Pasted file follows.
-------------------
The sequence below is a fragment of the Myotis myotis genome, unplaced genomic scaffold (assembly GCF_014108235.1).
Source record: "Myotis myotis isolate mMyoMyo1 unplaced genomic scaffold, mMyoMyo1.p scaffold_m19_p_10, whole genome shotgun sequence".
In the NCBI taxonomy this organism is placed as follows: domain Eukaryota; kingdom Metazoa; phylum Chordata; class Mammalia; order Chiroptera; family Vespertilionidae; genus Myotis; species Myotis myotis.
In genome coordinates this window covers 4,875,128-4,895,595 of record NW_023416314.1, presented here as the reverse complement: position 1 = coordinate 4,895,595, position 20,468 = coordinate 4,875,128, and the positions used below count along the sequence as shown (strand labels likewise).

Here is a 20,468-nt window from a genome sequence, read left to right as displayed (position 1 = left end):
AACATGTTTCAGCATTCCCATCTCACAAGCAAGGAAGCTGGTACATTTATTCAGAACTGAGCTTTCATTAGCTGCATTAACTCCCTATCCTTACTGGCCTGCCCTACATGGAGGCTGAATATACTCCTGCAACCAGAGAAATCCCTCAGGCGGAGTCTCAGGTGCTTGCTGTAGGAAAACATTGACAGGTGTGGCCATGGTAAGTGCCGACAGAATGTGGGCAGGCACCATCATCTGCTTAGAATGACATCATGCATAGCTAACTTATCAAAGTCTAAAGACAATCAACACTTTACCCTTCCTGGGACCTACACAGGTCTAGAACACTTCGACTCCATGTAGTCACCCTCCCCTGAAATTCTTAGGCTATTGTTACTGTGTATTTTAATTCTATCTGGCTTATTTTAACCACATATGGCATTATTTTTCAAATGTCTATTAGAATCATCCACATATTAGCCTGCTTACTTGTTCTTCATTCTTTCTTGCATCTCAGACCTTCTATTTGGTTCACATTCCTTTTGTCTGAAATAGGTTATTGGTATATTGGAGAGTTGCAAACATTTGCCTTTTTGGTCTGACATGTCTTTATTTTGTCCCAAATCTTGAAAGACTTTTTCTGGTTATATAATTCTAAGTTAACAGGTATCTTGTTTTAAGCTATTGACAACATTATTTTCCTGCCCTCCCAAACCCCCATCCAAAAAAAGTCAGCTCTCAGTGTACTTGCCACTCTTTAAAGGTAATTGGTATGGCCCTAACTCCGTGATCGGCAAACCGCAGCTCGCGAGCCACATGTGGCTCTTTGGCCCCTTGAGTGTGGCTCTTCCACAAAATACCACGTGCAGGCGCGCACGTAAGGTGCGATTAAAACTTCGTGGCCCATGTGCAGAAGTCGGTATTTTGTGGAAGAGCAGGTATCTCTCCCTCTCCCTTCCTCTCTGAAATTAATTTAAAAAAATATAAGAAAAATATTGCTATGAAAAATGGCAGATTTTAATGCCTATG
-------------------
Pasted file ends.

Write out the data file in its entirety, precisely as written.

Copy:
The sequence below is a fragment of the Myotis myotis genome, unplaced genomic scaffold (assembly GCF_014108235.1).
Source record: "Myotis myotis isolate mMyoMyo1 unplaced genomic scaffold, mMyoMyo1.p scaffold_m19_p_10, whole genome shotgun sequence".
In the NCBI taxonomy this organism is placed as follows: domain Eukaryota; kingdom Metazoa; phylum Chordata; class Mammalia; order Chiroptera; family Vespertilionidae; genus Myotis; species Myotis myotis.
In genome coordinates this window covers 4,875,128-4,895,595 of record NW_023416314.1, presented here as the reverse complement: position 1 = coordinate 4,895,595, position 20,468 = coordinate 4,875,128, and the positions used below count along the sequence as shown (strand labels likewise).

Here is a 20,468-nt window from a genome sequence, read left to right as displayed (position 1 = left end):
AACATGTTTCAGCATTCCCATCTCACAAGCAAGGAAGCTGGTACATTTATTCAGAACTGAGCTTTCATTAGCTGCATTAACTCCCTATCCTTACTGGCCTGCCCTACATGGAGGCTGAATATACTCCTGCAACCAGAGAAATCCCTCAGGCGGAGTCTCAGGTGCTTGCTGTAGGAAAACATTGACAGGTGTGGCCATGGTAAGTGCCGACAGAATGTGGGCAGGCACCATCATCTGCTTAGAATGACATCATGCATAGCTAACTTATCAAAGTCTAAAGACAATCAACACTTTACCCTTCCTGGGACCTACACAGGTCTAGAACACTTCGACTCCATGTAGTCACCCTCCCCTGAAATTCTTAGGCTATTGTTACTGTGTATTTTAATTCTATCTGGCTTATTTTAACCACATATGGCATTATTTTTCAAATGTCTATTAGAATCATCCACATATTAGCCTGCTTACTTGTTCTTCATTCTTTCTTGCATCTCAGACCTTCTATTTGGTTCACATTCCTTTTGTCTGAAATAGGTTATTGGTATATTGGAGAGTTGCAAACATTTGCCTTTTTGGTCTGACATGTCTTTATTTTGTCCCAAATCTTGAAAGACTTTTTCTGGTTATATAATTCTAAGTTAACAGGTATCTTGTTTTAAGCTATTGACAACATTATTTTCCTGCCCTCCCAAACCCCCATCCAAAAAAAGTCAGCTCTCAGTGTACTTGCCACTCTTTAAAGGTAATTGGTATGGCCCTAACTCCGTGATCGGCAAACCGCAGCTCGCGAGCCACATGTGGCTCTTTGGCCCCTTGAGTGTGGCTCTTCCACAAAATACCACGTGCAGGCGCGCACGTAAGGTGCGATTAAAACTTCGTGGCCCATGTGCAGAAGTCGGTATTTTGTGGAAGAGCAGGTATCTCTCCCTCTCCCTTCCTCTCTGAAATTAATTTAAAAAAATATAAGAAAAATATTGCTATGAAAAATGGCAGATTTTAATGCCTATG